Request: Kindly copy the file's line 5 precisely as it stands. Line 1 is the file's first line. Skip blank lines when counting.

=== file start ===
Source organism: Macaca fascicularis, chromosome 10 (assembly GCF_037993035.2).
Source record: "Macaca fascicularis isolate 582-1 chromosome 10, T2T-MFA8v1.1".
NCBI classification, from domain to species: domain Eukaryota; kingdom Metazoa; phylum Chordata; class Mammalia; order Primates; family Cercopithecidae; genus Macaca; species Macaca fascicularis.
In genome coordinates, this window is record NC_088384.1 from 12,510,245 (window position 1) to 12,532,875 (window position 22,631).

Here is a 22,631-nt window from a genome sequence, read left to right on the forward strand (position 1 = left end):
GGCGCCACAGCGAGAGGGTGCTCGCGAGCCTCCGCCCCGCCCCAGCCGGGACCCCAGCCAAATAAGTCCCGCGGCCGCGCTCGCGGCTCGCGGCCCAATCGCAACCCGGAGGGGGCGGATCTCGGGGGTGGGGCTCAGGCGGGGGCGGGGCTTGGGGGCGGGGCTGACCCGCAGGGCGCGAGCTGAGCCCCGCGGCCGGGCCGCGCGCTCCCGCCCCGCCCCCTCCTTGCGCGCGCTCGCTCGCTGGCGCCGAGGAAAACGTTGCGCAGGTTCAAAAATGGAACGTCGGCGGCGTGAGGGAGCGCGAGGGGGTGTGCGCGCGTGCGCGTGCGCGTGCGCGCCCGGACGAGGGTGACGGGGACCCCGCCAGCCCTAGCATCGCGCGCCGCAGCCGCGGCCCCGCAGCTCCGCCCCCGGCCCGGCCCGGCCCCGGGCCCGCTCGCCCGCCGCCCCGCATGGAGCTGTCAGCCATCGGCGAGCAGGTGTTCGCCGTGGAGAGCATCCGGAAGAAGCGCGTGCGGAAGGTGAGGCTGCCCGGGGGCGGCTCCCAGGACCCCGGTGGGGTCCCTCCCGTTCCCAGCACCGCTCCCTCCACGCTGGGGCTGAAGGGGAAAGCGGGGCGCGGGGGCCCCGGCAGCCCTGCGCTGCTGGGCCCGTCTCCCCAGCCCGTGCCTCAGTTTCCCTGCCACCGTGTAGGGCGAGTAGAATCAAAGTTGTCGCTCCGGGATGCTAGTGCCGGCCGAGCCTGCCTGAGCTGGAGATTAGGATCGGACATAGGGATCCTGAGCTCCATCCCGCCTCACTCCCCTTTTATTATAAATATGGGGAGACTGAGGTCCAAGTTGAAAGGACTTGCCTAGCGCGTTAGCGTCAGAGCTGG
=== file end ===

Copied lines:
Here is a 22,631-nt window from a genome sequence, read left to right on the forward strand (position 1 = left end):